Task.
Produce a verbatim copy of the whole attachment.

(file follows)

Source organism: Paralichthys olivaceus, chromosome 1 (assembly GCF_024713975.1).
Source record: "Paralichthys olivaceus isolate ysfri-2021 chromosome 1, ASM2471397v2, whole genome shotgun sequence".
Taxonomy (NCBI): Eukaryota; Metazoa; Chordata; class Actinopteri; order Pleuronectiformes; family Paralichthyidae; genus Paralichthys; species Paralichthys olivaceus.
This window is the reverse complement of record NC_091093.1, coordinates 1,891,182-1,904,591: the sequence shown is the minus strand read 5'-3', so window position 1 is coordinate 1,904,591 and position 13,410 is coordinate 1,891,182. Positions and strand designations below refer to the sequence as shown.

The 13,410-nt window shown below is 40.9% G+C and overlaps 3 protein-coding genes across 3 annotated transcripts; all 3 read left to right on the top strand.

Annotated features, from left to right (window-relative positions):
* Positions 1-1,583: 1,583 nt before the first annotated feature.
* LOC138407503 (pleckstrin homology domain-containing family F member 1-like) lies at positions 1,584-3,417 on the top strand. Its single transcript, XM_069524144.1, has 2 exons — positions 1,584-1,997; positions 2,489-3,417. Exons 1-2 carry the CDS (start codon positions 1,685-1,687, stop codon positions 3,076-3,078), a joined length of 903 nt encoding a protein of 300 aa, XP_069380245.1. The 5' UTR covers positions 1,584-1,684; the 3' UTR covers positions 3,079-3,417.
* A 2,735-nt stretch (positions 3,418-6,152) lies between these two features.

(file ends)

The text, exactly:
Source organism: Paralichthys olivaceus, chromosome 1 (assembly GCF_024713975.1).
Source record: "Paralichthys olivaceus isolate ysfri-2021 chromosome 1, ASM2471397v2, whole genome shotgun sequence".
Taxonomy (NCBI): Eukaryota; Metazoa; Chordata; class Actinopteri; order Pleuronectiformes; family Paralichthyidae; genus Paralichthys; species Paralichthys olivaceus.
This window is the reverse complement of record NC_091093.1, coordinates 1,891,182-1,904,591: the sequence shown is the minus strand read 5'-3', so window position 1 is coordinate 1,904,591 and position 13,410 is coordinate 1,891,182. Positions and strand designations below refer to the sequence as shown.

The 13,410-nt window shown below is 40.9% G+C and overlaps 3 protein-coding genes across 3 annotated transcripts; all 3 read left to right on the top strand.

Annotated features, from left to right (window-relative positions):
* Positions 1-1,583: 1,583 nt before the first annotated feature.
* LOC138407503 (pleckstrin homology domain-containing family F member 1-like) lies at positions 1,584-3,417 on the top strand. Its single transcript, XM_069524144.1, has 2 exons — positions 1,584-1,997; positions 2,489-3,417. Exons 1-2 carry the CDS (start codon positions 1,685-1,687, stop codon positions 3,076-3,078), a joined length of 903 nt encoding a protein of 300 aa, XP_069380245.1. The 5' UTR covers positions 1,584-1,684; the 3' UTR covers positions 3,079-3,417.
* A 2,735-nt stretch (positions 3,418-6,152) lies between these two features.